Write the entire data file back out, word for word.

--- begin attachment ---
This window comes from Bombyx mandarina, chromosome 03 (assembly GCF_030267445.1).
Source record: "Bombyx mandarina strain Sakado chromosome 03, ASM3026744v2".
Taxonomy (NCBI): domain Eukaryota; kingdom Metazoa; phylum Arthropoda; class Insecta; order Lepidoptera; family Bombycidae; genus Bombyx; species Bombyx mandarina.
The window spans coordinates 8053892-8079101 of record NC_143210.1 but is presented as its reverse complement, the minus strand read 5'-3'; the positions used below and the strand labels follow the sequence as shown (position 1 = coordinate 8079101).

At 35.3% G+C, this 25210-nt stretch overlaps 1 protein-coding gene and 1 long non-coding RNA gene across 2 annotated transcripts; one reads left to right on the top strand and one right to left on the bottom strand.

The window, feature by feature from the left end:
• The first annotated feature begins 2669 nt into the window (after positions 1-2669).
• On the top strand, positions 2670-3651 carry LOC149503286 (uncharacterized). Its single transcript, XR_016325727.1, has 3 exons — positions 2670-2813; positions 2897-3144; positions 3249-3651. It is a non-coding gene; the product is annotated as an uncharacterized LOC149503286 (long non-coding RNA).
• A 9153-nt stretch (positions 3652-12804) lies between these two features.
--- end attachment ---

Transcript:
This window comes from Bombyx mandarina, chromosome 03 (assembly GCF_030267445.1).
Source record: "Bombyx mandarina strain Sakado chromosome 03, ASM3026744v2".
Taxonomy (NCBI): domain Eukaryota; kingdom Metazoa; phylum Arthropoda; class Insecta; order Lepidoptera; family Bombycidae; genus Bombyx; species Bombyx mandarina.
The window spans coordinates 8053892-8079101 of record NC_143210.1 but is presented as its reverse complement, the minus strand read 5'-3'; the positions used below and the strand labels follow the sequence as shown (position 1 = coordinate 8079101).

At 35.3% G+C, this 25210-nt stretch overlaps 1 protein-coding gene and 1 long non-coding RNA gene across 2 annotated transcripts; one reads left to right on the top strand and one right to left on the bottom strand.

The window, feature by feature from the left end:
• The first annotated feature begins 2669 nt into the window (after positions 1-2669).
• On the top strand, positions 2670-3651 carry LOC149503286 (uncharacterized). Its single transcript, XR_016325727.1, has 3 exons — positions 2670-2813; positions 2897-3144; positions 3249-3651. It is a non-coding gene; the product is annotated as an uncharacterized LOC149503286 (long non-coding RNA).
• A 9153-nt stretch (positions 3652-12804) lies between these two features.